The only major consideration that those situations had in common is that both men had handled their lives a bit carelessly at one point, setting them up to essentially drop the ball at a critical moment. I don’t know why black men often find themselves in situations wherein they desert black women. Maybe a lot of guys create too many children than they can reasonably tend to, start over with a new woman, find themselves overwhelmed and ashamed of their actions, and end up estranged from their children. Maybe they are heartless, and simply don’t care about the lives that they change, often for the worse, when they leave.

I don’t resent my father for the past. It would be a waste of valuable time and energy, and at that stage in my pregnancy, it would have put too much stress on me. I visited him this past summer. When he picked me up at the train station, he recognized me right away, without me having sent him any pictures of myself beforehand. He practically walked on other people to get to me at the train platform, grab my bags and give me a huge hug. Over those few days, he struck me as a guy who really regretted what happened all those years ago, even if he was completely lost as to how to make amends. He did his best to explain the past, answering all of my questions with more completeness and openness than I ever got from my mother. He gave me a gold necklace and bracelet one afternoon, and while I adjusted the bracelet around my wrist, I glimpsed him walking away and looking back, sort of smiling. Maybe he was relieved that I didn’t hate him (and still don’t) and that I was willing to visit him and keep an open mind after all those years.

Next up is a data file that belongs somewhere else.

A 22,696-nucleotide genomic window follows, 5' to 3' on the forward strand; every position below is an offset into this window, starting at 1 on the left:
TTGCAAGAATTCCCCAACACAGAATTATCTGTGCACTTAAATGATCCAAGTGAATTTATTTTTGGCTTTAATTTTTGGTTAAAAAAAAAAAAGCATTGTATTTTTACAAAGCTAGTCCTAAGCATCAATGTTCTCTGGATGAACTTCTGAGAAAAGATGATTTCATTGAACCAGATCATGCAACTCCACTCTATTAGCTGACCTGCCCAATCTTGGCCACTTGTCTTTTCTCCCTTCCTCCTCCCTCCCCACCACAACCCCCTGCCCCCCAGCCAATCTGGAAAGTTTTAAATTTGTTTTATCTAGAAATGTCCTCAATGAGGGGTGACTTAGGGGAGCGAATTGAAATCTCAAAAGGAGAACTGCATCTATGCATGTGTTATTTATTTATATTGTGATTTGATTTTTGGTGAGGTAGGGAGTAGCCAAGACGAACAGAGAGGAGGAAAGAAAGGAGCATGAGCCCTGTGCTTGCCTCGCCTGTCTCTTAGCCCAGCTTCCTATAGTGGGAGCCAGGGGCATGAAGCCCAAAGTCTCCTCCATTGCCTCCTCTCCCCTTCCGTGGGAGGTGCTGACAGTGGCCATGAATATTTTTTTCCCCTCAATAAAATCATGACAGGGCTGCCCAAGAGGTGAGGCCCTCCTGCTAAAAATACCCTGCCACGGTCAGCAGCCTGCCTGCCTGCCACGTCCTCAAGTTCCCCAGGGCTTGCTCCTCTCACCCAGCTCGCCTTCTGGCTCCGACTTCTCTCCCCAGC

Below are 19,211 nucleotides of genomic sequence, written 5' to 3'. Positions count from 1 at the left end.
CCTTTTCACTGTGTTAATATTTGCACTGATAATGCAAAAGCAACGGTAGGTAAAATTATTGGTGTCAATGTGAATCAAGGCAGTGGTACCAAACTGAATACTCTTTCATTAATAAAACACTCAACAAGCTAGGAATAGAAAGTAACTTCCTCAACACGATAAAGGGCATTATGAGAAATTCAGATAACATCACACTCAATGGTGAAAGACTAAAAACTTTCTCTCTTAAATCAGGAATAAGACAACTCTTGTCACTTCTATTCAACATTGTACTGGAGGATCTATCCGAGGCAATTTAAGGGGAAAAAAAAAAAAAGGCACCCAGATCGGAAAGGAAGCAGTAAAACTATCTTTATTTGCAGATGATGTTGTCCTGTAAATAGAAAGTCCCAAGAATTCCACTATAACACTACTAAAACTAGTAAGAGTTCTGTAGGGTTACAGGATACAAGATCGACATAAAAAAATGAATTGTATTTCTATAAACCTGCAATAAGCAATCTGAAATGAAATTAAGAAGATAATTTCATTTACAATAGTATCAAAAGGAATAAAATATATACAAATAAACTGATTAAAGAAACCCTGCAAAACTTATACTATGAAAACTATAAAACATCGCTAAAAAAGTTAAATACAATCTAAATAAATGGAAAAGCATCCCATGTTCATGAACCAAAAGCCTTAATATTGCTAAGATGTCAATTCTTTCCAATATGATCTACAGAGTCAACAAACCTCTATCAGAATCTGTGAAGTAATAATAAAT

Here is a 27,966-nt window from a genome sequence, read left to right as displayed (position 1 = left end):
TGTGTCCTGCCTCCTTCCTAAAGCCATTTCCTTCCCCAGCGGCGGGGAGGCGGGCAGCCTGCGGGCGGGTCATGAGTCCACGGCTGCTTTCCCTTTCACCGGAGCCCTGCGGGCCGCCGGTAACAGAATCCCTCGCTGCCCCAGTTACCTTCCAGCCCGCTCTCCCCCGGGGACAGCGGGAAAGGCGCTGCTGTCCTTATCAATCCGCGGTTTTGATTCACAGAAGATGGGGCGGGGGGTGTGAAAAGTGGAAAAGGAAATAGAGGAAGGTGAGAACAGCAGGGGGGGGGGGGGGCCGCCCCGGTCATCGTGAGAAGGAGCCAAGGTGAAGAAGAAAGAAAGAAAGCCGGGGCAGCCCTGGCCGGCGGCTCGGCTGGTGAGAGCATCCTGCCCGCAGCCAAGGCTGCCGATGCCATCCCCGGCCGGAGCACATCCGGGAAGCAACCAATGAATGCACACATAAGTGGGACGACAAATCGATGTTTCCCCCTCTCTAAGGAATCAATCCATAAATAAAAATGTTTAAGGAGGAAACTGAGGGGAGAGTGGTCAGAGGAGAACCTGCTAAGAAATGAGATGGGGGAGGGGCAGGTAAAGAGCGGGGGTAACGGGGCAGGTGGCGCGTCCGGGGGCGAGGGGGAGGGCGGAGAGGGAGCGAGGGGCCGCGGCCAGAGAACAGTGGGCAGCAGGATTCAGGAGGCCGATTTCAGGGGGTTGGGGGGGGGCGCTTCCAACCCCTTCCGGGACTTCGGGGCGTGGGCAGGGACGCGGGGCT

In the case of that co-worker, maybe he represents men who are are struggling to overcome mistakes in their past. Yet at any moment, a minor mistake can lead to a major headache, as past mistakes come to the fore. Whatever the reasons, abandonment is not acceptable, and black women shouldn’t tolerate it. 

How, you might ask, should black women avoid being disappointed, even if the guy’s present-day intentions are good? Well, I don’t think it’s that hard to recognize a decent, dependable man when he comes along. He dresses neatly. He holds gainful employment. He is connected to a community of people who depend on him, like a church, community organization, a sports team, an extended family — heck, even an investment club would do! As long as he is surrounded by solid people who can speak well of him, you know you’ve got a potential keeper. Notice I didn’t tick off the usual list of trappings in an Ideal Black Man: Plum job, nice car, huge net worth, real estate holdings, college degree, etc. All those things are icing on the cake, and if you find a guy with all of those things going for him, then bravo! At the end of the day, he has to be a reliable and considerate man with a steady moral compass. A guy like that won’t let you down, but if his character is lacking in those things, then you should agree to remain casual friends (without benefits!) and wish him well in life. 

Obviously, if a solid guy comes into your life who does not happen to be black, don’t overlook him. Even if you don’t have the right rapport, or enough buzz to sustain a long-term relationship, at least get to know him and come away from the experience with a good friend, a better idea as to what you want in a guy and some good memories. At the very least, it wouldn’t be the wisest thing you ever did to bypass a guy like that, especially if you want to place a high value on marriage, kids and a guy who can be the rock of the family.

You Say ‘Doula’, I Say Kinfolk

She’s here! She’s here!